For an indie dev it’s such a relief to see that you have people behind you!

Wait, are you alone to develop this game ?

Yes and No. For the first 3 months I was alone developing and making the graphics… I had Interns helping me for writing the scenario. Now, since two months ago I have somebody for the graphics, so basically we’re two!

What hurdles did you have making your current game?


We’re pushing the limit of unity’s game engine with our new gameplay in Ary and the secret of seasons. That causes lot of unforeseen issues, and when I look up for help or documentation on the web… I can’t find anything because it’s not “beginner level issues”!

But apart from that, everything is fine…. I’d like to say that our imagination is the only limitation!

After the completion of the game what game will you make?

If Ary and the secret of seasons gets successful and sells well, we have at least two other games planned for Ary! Her story won’t finish with the “secret of seasons”

My favourite computer was my Amiga and console the Megadrive do you have a favourite?

It’s hard to tell what’s my favorite , I loved all of them…

it’s obviously the megadrive that makes me what I am now, but it’s not my favorite… I’ve had a lot of fun on PS1, and re-discovered the wonderfulness of N64 years after its release.

The console that I was most excited about was Dreamcast, but in the end it end up by being a major disappointment. I’m still bitter about how Sony handled that period and cheated over unrealistic “realtime” demo to oversell their PS1 and PS2. that was the nail in the coffin of Sega. What a shame!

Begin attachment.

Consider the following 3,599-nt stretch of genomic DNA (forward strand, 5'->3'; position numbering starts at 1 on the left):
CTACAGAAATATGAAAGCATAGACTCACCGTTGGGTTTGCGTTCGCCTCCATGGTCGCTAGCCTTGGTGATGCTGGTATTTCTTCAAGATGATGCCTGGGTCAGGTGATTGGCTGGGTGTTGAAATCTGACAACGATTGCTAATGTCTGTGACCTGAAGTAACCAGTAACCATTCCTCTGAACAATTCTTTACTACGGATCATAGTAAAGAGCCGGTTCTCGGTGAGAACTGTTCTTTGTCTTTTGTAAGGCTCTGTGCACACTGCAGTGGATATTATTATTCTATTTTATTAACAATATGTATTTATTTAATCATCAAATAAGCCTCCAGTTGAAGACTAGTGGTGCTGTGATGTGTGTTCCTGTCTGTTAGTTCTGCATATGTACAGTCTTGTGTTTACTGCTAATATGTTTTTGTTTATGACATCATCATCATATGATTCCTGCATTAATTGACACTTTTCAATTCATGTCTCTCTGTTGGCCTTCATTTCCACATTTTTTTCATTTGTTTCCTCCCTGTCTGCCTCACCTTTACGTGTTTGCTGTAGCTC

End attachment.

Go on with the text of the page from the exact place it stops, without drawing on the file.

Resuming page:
In the end, I think it wasn’t about the consoles, but the games that i’ve played on it !

What is your favourite retro game?

It’s the Zelda Wind waker. This game was made in 2002, and it still hasn’t aged! That’s why I think it’s a masterpiece! It’s even strange for me to call it a retro-game, but obviously it’s almost 15 years old!


Do you still game on the current consoles if so what’s your favourite game?

Yes, it’s hard to have a time to play, and recently i’m playing more to see what is being done instead of playing for the game itself…

My best surprise this past two years is Rise of tomb raider.  They nearly killed the franchise with Tomb Raider AOD, but unlike Sega with Sonic, the managed to rise again and make something amazing.

The franchise is celebrating its 20 years now, and still it’s one of the only franchise that is still relevant and managed to evolve nicely!


What’s the worst game you have ever played?


Metal gear solid 4, and at some extends metal gear solid 3. I think Kojima with metal gear solid 1 & 2 delivered two amazing games, but by becoming an idol for lot of gamers, he started to brag a lot and in the end, what he’s doing is just a bad movie with small sessions of corridor gameplay!

Finally what game or feature would you like to see on Retrogamesmaster in the future?

Some behind the scenes of iconic games, since it’s always nice to know what experience and problems developers had to pass through, especially back in the days! Also sorting games per 5 or 10 years periods could be interesting.